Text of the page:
The History of Mothers Day
In Canada, Mother’s Day is always celebrated on the second Sunday in May. The holiday is a time to acknowledge and honor anyone who is a mother. People show their gratitude in numerous ways including giving cards and flowers, cooking special meals or by taking moms out to dinner. Many Canadian Mother’s Day traditions originated in the United States. Mother’s Day was made an official holiday in America in 1914 by President Woodrow Wilson.
The earliest Mother’s Day celebrations are attributed to the Ancient Greeks. They occurred in the spring and honored Rhea who was the Mother of the Gods. One of Saturn’s moons is also named for her.
In 17th century England, there was a day reserved to honor the mother of Jesus Christ, Mary. It later evolved to include all mothers and became known as Mothering Sunday to Christians. Mothering Sunday was celebrated on the fourth Sunday of Lent, which is the 40 day period prior to Easter. English servants were often given the day off and so they could return home to visit their mothers. It was customary to bring a gift. Over time, as Christianity became more prevalent throughout Europe, the day also became a time to worship Mother Church. Christians of this era believed the Church gave them life and shielded them from harm. These more religious-centric celebrations faded over the years.
Anne Marie Reeves Jarvis is credited with being one of the American inspirations for Mother’s Day as it is known today. She worked to improve sanitation for both the North and South during the Civil War and also promoted “Mothers Friendship Day” in an effort to help reconcile both sides after the Union army was victorious in 1865.
Julie Ward Howe was influenced by the work of Jarvis. Howe is probably best known for writing “The Battle Hymn of the Republic,” also called “Mine Eyes Have Seen the Glory.” Deeply impacted by the death and suffering caused by the Civil War and Franco Prussian War, Howe began a crusade for peace. She advocated for the concept of a “Mother’s Day of Peace,” which would be celebrated in early June. It was largely intended as way to get women united against war. Howe was never able to get Mother’s Day for Peace made into a formal holiday. However, in 1987, a stamp was issued in acknowledgement of her efforts.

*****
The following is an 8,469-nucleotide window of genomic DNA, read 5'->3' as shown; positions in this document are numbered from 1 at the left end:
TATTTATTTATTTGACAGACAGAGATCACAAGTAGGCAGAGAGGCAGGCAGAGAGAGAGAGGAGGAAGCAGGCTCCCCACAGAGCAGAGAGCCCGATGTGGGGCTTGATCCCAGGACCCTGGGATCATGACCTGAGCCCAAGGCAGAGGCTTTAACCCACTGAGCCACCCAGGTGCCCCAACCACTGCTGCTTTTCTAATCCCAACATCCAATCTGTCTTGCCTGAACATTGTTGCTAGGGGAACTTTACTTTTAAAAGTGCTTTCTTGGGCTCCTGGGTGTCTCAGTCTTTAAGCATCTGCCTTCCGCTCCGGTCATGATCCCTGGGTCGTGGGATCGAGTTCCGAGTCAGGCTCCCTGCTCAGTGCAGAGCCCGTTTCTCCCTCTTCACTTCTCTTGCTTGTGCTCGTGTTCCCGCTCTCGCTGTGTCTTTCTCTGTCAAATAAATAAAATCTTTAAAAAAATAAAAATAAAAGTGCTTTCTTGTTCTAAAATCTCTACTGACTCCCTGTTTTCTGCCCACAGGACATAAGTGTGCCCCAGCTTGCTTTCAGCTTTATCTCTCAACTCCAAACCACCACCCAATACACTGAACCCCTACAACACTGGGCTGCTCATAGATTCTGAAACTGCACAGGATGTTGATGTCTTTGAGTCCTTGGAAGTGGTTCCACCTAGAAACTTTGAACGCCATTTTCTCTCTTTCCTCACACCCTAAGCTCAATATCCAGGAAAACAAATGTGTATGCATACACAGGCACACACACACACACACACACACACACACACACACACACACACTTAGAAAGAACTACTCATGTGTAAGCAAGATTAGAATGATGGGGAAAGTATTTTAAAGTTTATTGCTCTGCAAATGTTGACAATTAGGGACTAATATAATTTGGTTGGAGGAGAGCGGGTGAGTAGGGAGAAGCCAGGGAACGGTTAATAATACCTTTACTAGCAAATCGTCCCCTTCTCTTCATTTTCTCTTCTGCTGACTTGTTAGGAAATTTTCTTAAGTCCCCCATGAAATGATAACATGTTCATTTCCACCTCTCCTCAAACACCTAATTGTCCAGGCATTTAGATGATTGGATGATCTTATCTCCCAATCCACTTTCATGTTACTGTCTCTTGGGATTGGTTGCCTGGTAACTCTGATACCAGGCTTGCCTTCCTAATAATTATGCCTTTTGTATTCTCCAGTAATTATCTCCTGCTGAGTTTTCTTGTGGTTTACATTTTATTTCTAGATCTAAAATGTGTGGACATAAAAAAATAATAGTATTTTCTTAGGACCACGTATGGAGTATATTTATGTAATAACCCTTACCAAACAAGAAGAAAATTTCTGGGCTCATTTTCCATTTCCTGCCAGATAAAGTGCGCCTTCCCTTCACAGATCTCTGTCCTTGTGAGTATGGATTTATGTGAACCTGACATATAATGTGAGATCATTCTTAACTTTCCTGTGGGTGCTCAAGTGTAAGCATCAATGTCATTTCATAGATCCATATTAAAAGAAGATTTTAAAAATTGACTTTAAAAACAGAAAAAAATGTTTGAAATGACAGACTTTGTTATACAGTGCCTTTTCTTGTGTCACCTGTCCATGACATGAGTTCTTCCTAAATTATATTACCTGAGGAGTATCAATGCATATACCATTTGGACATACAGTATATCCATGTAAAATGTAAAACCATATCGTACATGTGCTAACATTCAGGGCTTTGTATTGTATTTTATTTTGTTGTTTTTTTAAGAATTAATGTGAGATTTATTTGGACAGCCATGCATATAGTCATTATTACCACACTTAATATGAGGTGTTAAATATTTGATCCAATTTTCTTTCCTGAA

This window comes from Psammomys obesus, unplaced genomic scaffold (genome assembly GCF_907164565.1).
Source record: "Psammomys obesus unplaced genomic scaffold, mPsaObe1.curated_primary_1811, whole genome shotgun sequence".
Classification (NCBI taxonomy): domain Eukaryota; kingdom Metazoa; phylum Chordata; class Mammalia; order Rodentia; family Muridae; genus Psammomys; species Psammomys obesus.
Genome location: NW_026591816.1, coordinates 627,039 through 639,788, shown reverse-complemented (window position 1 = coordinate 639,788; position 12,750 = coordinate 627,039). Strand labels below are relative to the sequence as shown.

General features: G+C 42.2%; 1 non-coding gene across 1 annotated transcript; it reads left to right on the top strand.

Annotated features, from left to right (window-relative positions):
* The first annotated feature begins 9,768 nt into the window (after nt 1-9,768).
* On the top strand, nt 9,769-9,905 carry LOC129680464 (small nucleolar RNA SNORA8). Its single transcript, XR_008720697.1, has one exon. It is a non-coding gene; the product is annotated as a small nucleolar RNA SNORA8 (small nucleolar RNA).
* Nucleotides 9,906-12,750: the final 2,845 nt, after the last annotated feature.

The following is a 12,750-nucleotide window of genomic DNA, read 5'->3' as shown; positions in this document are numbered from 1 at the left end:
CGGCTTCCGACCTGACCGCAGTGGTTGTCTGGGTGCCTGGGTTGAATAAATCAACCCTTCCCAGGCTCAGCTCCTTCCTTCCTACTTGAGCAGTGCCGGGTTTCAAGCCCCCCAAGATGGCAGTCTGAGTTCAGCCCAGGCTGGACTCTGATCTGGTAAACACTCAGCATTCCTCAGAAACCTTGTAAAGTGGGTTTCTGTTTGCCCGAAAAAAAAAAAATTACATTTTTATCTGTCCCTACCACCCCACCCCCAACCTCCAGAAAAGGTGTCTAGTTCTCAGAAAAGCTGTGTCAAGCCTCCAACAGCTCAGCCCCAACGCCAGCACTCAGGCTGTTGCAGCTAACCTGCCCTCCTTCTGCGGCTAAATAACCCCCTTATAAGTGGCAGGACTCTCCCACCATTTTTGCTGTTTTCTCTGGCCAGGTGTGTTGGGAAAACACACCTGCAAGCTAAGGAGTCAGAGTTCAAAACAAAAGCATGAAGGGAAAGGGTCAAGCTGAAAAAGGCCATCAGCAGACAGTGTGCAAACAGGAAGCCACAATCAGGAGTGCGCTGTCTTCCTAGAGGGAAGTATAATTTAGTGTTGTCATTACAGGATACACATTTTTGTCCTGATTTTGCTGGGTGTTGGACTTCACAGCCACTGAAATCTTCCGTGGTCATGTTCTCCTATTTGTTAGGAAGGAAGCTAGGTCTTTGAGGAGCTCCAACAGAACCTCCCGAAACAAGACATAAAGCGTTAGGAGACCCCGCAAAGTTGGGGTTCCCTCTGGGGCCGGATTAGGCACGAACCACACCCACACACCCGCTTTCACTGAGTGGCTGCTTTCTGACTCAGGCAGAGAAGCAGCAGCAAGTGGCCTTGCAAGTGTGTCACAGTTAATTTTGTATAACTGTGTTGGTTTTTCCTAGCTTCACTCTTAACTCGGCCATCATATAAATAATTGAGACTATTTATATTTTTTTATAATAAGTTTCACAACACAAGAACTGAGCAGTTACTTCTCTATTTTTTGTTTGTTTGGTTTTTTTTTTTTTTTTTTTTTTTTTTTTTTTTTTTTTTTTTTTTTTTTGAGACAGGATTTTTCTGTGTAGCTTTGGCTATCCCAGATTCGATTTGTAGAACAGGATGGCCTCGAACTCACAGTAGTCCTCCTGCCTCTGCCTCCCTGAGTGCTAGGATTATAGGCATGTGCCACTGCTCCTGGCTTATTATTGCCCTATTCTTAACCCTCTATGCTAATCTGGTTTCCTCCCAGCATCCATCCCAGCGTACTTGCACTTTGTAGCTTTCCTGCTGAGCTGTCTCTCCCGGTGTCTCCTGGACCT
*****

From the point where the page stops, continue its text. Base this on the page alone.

Anna Jarvis, daughter of Anne Marie Reeves Jarvis, was instrumental in getting Mother’s Day recognized as an official holiday in the early 20th century. She cared for her sick mother before she died and came to the conclusion people did not appreciate their mothers enough when they were alive. What began as a letter writing campaign to congressmen, ministers and businessmen resulted in the founding of the Mother’s Day International Association in 1912. Two years later, Woodrow Wilson signed a Presidential proclamation making the second Sunday in May Mother’s Day. It became customary to give mothers white carnations at churches on the holiday because they were a favorite flower of the elder Jarvis.
Mother’s Day Around the World
Mother’s Day is celebrated a wide variety of ways around the world.
Flowers are a favorite Mother’s Day gift in Australia with carnations at the top of the list. Chrysanthemums have become popular as well, and Australian mothers are called mums.
Mother’s Day is a big holiday in Brazil; only Christmas is more commercialized. The day is often commemorated with children’s performances and large family gatherings.
Napoleon originally declared Mother’s Day (Fete des Meres) a holiday in France, but it wasn’t officially recognized until 1950. Mothers frequently receive gifts and enjoy a celebratory meal.
Mothers do countless things for their children, many of which are not truly appreciated until much later in life. Mother’s Day is a great time to say thank you.